PIRA Energy Group's Weekly Energy Market Recap

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U.S. Experiences Strong Oil Demand and Another Big Weekly Stock Draw

PIRA Energy Group
U.S. commercial inventories declined the week ending November 16, as strong product demand pulled product stocks lower and crude stocks drew for only the second time in seven weeks.

NYC-based PIRA Energy Group reports that the U.S. experienced strong oil demand and another big week-on-week stock draw. In Japan, crude stocks drew week-on-week. Specifically, PIRA’s analysis of the oil market fundamentals has revealed the following dynamics:

-U.S. Experiences Strong Demand and Another Big Week on Week Stock Draw.
U.S. commercial inventories declined the week ending November 16, as strong product demand pulled product stocks lower and crude stocks drew for only the second time in seven weeks. Looking forward, the refinery maintenance season is drawing to a close and refinery margins should support higher runs.

-Japanese Crude Stocks Draw Week on Week.
Crude stocks drew the week ending November 17, as the implied crude import rate moved even lower. Crude stocks have declined the past two weeks and are now just above the four-year low. PIRA’s tanker fixture data from the Middle East to Japan have risen significantly and portend a sharp rebound in the implied crude import rate.

-Winter Rally in Tanker Rates Brightens Dismal Year for Operators.
A winter rally in rates for VLCCs and product tankers has brightened an otherwise dismal year for tanker operators. The decline in bunker prices due to the fall in flat crude prices, as well as a steep contraction in fuel oil spreads, helped improve operating margins across the size spectrum. Fleet rationalization measures are accelerating, including a slowdown in tanker orders and early scrapping of surplus tonnage. However, deliveries of tankers ordered before the current slump continue to erode prospects for any return to a more reasonable balance between supply and demand in the near term.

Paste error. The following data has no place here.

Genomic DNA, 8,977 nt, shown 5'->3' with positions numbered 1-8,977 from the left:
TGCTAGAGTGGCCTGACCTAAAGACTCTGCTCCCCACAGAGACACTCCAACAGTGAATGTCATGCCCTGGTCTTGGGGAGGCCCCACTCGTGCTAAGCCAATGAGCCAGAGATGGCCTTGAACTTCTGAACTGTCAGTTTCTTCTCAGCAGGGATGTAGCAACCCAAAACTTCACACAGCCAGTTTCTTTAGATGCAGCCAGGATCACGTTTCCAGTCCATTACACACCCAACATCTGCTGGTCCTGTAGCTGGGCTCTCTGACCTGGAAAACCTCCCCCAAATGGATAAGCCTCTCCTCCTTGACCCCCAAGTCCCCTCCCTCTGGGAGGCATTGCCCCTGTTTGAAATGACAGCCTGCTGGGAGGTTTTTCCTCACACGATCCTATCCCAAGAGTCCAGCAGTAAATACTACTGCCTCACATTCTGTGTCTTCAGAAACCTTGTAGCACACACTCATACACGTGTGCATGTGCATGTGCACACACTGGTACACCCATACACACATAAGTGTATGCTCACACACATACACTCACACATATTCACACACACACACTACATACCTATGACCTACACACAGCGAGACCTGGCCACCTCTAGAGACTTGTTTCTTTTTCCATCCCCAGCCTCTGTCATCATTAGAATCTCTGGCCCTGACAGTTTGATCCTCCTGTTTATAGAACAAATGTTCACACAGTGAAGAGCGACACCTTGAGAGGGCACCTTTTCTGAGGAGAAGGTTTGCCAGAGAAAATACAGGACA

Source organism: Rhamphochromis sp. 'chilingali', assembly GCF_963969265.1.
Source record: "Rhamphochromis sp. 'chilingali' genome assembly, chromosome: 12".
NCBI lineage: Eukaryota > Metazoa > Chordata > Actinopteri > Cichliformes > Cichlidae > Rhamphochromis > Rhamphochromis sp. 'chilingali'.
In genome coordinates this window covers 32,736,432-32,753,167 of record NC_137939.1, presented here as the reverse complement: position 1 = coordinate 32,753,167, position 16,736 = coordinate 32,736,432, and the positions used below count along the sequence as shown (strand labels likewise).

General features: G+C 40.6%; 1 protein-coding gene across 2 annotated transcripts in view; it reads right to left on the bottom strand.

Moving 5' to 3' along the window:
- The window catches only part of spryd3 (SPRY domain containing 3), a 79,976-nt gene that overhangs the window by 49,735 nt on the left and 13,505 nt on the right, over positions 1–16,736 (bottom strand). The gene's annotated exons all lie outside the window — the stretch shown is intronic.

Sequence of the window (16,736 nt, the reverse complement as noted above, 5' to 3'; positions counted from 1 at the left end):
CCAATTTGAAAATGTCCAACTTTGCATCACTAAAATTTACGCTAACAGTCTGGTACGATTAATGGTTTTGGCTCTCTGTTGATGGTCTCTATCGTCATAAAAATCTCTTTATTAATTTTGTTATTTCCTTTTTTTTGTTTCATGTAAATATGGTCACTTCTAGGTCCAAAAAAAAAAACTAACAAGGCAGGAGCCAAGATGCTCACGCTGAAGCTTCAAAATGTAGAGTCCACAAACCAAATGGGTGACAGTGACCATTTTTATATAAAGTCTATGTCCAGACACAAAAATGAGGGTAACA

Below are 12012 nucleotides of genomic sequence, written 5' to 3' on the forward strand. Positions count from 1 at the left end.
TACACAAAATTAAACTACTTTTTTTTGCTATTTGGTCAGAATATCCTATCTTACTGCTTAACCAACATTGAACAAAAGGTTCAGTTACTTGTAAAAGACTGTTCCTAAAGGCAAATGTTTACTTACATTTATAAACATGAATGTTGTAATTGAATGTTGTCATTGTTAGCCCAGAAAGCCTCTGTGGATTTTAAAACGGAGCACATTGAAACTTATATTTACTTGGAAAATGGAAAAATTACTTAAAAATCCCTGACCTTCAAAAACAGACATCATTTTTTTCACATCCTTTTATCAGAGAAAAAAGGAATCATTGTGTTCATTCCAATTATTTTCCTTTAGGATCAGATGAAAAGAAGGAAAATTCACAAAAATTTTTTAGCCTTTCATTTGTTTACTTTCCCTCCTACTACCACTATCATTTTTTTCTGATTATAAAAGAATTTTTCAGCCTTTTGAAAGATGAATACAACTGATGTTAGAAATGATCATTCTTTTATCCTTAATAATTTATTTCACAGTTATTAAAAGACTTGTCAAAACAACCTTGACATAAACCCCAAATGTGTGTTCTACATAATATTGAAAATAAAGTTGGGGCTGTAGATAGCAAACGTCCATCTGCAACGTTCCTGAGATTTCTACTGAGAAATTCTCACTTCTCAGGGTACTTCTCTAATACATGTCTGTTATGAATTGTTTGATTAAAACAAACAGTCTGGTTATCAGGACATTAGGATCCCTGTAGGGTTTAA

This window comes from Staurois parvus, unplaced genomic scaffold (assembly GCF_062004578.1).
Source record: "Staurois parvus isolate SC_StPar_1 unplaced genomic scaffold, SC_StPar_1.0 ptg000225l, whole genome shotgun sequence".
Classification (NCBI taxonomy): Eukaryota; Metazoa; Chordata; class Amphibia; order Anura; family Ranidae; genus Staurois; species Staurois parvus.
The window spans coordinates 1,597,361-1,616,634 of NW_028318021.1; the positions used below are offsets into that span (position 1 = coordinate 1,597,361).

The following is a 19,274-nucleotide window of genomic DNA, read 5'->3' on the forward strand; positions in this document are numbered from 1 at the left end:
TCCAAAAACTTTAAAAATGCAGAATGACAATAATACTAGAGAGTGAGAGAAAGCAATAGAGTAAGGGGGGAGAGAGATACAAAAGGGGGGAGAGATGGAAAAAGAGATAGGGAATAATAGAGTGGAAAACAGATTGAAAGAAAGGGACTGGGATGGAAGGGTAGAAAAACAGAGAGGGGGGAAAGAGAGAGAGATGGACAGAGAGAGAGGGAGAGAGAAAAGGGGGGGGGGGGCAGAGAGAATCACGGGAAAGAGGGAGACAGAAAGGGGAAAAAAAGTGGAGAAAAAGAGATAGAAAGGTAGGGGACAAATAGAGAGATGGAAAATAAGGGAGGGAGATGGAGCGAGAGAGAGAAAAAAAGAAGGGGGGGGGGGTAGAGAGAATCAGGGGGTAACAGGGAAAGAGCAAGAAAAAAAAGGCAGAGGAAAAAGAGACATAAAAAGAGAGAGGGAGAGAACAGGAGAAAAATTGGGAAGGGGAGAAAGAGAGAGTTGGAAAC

-U.S. EPA Denies Request to Waive RFS.
The EPA denied requests to waive the Renewable Fuel Standard for corn-based ethanol in 2012 and 2013, maintaining that there is no indication the regulation itself causes severe economic harm. While widely anticipated, the denial removes some uncertainty from the marketplace. Coupled with the drop of inventory to the lowest level of the year, and Brazilian mills closing during the inter-harvest period, industry profitability is beginning to bounce off extremely low levels. U.S. ethanol prices were mostly lower the week ending November 16, with prices in Chicago, New York and the Gulf Coast falling.

-U.S. Ethanol Production Declines Week on Week.
In the week ending November 16, U.S. ethanol production declined for the second consecutive week, falling to 811 MB/D from 824 MB/D during the prior week. The U.S. received only 6 MB/D (1.8 million gallons) of Brazilian sugarcane-based ethanol, down from 59 MB/D (17.3 million gallons) the previous week, as mills in Brazil’s South-Central region are shutting down for the inter-harvest season. Despite declines in both ethanol output and imports, stocks built by 1.1 million barrels to 18.9 million barrels. Inventories had been at the lowest level of the year the previous week. The manufacture of ethanol-blended gasoline fell slightly to 8.18 MMB/D from 8.22 MMB/D.

The information above is part of PIRA Energy Group's weekly Energy Market Recap, which alerts readers to PIRA’s current analysis of energy markets around the world as well as the key economic and political factors driving those markets.

Click here For Additional Information on PIRA’s global energy commodity market research services.

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